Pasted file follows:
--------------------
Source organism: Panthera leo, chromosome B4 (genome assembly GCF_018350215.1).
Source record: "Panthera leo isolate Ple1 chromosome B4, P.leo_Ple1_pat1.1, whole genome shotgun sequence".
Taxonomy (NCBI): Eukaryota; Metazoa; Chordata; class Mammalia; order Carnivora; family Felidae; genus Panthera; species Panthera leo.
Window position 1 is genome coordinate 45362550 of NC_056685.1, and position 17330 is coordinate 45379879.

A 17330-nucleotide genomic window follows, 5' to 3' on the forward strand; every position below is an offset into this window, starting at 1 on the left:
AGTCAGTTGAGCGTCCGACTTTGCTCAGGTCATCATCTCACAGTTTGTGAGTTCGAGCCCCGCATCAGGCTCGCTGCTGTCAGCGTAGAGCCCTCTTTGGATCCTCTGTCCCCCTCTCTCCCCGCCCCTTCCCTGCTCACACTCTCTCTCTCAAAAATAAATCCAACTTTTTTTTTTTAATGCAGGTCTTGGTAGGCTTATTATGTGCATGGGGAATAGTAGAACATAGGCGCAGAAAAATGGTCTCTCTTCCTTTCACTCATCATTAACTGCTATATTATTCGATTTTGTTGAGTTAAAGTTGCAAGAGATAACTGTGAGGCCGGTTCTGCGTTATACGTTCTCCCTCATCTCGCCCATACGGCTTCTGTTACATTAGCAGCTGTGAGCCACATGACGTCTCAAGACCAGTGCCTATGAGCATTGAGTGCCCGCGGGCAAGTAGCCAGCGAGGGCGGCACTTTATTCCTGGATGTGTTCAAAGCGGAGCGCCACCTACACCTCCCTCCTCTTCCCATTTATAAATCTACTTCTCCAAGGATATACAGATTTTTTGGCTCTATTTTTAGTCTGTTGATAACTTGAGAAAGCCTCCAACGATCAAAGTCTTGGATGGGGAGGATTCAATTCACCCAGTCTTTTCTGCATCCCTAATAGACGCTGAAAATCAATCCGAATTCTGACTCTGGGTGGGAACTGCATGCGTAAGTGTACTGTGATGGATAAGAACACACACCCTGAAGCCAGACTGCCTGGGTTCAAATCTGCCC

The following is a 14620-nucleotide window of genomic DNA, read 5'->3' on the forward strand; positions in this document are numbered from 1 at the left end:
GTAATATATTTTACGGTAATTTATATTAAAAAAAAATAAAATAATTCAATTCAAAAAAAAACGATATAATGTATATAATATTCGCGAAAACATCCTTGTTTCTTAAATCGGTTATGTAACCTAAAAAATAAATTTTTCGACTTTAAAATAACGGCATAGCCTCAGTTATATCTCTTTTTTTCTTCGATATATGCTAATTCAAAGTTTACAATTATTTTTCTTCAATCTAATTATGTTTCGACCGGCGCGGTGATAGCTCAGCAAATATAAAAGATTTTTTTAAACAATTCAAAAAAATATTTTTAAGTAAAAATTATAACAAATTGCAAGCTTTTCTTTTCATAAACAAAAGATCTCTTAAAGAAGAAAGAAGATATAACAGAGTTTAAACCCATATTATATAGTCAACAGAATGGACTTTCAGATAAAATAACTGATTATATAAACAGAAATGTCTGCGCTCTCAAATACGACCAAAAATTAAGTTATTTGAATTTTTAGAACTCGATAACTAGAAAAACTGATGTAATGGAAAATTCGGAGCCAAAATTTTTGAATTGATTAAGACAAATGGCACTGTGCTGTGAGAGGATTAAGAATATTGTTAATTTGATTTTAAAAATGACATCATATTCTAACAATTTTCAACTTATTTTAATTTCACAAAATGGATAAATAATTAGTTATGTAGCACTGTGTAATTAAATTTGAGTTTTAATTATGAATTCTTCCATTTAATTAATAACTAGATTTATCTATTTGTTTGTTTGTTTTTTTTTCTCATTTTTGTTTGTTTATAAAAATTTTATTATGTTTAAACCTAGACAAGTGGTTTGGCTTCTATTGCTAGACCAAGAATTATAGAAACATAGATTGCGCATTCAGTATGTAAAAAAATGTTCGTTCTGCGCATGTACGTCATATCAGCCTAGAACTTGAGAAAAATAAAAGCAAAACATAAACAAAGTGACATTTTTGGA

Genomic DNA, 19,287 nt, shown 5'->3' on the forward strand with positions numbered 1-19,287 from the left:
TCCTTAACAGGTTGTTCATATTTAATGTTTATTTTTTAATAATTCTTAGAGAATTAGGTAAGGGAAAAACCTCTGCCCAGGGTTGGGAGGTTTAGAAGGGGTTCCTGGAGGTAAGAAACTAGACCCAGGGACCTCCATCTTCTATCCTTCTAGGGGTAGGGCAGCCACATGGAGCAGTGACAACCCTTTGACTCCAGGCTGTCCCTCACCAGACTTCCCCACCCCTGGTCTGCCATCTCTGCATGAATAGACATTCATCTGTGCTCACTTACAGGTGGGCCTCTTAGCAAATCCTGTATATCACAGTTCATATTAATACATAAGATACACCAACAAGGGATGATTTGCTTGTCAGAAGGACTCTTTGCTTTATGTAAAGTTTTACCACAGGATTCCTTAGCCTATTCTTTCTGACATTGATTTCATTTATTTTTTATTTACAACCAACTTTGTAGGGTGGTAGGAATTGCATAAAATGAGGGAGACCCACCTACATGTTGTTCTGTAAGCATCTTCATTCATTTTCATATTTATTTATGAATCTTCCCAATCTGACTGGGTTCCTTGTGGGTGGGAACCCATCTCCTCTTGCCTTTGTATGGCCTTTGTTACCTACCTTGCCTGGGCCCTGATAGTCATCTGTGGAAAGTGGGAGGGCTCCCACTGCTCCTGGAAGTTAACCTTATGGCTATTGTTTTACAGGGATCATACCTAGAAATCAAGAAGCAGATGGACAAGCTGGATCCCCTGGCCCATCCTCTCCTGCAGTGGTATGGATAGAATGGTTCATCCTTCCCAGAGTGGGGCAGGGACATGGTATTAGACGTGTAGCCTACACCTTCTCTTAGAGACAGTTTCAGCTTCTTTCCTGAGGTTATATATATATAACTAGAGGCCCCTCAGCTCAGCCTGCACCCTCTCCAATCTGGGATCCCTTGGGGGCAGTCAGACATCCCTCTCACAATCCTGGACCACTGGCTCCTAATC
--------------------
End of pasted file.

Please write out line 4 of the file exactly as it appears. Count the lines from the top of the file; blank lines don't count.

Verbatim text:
Window position 1 is genome coordinate 45362550 of NC_056685.1, and position 17330 is coordinate 45379879.